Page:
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Is User Generated Content (UGC) on Instagram Worth the Effort?
If you don’t know what User Generated Content (UGC ) is basically it’s either asking other users if you can re-share their content or taking submissions from users and then posting that content.
Hubspot defines UGC as:
“User-generated content, or UGC, consists of any form of content that’s created by users and consumers about a brand or product. UGC isn’t paid for, and its authenticity makes the user the brand advertiser as well.”
When tasked with creating content for various social media accounts UGC makes things easier as eventually you run out of ideas, or get bogged down.
Being able to share something created by another account allows you to have a more diverse content library, and if you tag the user there is potentially an increase in engagement that could occur.
Some Thoughts on UGC
According to a 2017 study by Internet Trends UGC has up to 6.9 times higher engagement on Instagram:
They also found that larger brands were very highly likely to reshare or regramm UGC:
Examples of UGC
The online retailer Wayfair does a great job having users mention #wayfairathome to show items they purchased through the site.
You’ll notice they also tagged a user in their update to give them credit for the photo.
Adobe ran a really cool UGC campaign using the #AdobePerspective. Great way to show off work of artists, and give them credit for their work.
BMW does a great job of reposting content from users that post with #BMWrepost to show off their rides.
Again notice they mention the original user in their post.
If you’re a large brand like these examples it is probably much easier to get users to post using hashtags, but for smaller brands it’s not as easy.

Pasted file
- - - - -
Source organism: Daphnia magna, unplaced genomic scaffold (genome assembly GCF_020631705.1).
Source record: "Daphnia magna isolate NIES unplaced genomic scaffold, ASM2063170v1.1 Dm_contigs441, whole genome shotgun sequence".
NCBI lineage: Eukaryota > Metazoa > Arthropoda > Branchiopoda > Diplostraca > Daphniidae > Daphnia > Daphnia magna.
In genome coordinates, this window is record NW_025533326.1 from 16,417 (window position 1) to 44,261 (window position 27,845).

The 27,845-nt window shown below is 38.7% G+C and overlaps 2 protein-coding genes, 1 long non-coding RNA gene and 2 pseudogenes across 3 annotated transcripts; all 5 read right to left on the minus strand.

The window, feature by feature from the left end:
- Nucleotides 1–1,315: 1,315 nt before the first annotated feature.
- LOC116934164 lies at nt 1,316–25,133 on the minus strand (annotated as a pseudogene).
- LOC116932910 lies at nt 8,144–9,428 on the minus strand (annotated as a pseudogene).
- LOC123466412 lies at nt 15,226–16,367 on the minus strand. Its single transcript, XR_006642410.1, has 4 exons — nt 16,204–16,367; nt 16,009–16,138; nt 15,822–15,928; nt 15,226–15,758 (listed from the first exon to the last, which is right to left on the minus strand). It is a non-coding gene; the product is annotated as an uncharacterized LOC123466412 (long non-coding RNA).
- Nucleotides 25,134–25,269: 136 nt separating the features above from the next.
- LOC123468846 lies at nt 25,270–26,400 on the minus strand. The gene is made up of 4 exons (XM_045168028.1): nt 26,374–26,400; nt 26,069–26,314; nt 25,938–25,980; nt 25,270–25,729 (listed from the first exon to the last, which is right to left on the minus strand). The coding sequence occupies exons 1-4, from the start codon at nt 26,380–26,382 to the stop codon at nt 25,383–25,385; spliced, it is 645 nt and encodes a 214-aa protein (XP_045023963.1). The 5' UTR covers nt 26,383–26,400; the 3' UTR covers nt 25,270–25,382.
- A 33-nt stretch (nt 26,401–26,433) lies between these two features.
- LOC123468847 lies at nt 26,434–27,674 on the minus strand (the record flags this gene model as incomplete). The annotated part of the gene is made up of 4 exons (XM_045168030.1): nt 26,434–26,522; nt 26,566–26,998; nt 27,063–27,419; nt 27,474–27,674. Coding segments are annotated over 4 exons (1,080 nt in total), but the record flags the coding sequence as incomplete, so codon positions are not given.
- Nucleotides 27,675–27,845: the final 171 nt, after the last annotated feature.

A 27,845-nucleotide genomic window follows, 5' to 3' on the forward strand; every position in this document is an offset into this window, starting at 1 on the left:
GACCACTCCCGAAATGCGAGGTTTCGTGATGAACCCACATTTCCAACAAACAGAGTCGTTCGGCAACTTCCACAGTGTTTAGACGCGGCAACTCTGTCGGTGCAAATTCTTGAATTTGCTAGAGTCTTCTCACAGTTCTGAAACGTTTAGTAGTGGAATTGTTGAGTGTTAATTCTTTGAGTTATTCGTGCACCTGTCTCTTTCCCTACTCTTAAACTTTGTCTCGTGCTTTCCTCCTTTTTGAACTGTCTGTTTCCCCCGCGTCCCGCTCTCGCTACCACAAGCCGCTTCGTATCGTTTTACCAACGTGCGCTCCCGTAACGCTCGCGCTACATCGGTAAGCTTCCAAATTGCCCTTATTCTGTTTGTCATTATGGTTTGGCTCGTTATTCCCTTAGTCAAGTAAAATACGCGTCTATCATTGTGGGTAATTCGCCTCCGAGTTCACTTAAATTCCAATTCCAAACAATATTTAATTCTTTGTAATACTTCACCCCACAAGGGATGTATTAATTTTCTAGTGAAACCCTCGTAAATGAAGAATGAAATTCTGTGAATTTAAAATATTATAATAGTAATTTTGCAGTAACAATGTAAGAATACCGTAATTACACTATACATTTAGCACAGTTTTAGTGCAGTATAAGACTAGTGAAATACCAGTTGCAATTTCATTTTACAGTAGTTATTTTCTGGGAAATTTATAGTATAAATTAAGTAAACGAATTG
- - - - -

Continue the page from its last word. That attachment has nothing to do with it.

This is where an app called Tack comes into play.
It allows you to search by hashtags or locations and then comment on that content asking for permission from that user to reshare their content.
I used it for this test, here is how I searched based on locations of our employees:
Let’s Test UGC on Instagram
So with this background in mind, and the use of Tack to help find content, I wanted to run a small test to see if there was value in posting UGC.
Hypothesis: Posting UGC to Instagram will produce higher engagement than posting your own content.
To test this I’ll use the @Agorapulse Instagram account with currently 4756 followers.
I mentioned earlier I used the Tack app to find UGC based on the location of many of our employees.
I simply entered in a location and let their app find content geotagged for that area. It was very simple to find the content.
However getting a reply from users to reshare that content was a major time suck!
Throughout a period of a 2 weeks I sent requests to about 150 pieces of content asking for permission to use it. After a long period of time of no replies I finally got a few.
Originally Tack’s app would allow you to reply inside their app and ask for the permission by requesting the user reply back with a certain hashtag, I set mine to simply #yes.
But this changed in April with changes to Instagram’s API, now you can still search using Tack, but can’t make the 1st comment on a post inside their app (or any app for that matter). Instead you will comment on the post on Instagram and if they reply back using your @username then it will show inside Tack so you can manage your library and download the image.
After you get the replies it looks like this:
Originally I had hoped to get content from every city our team lives in, but that didn’t happen.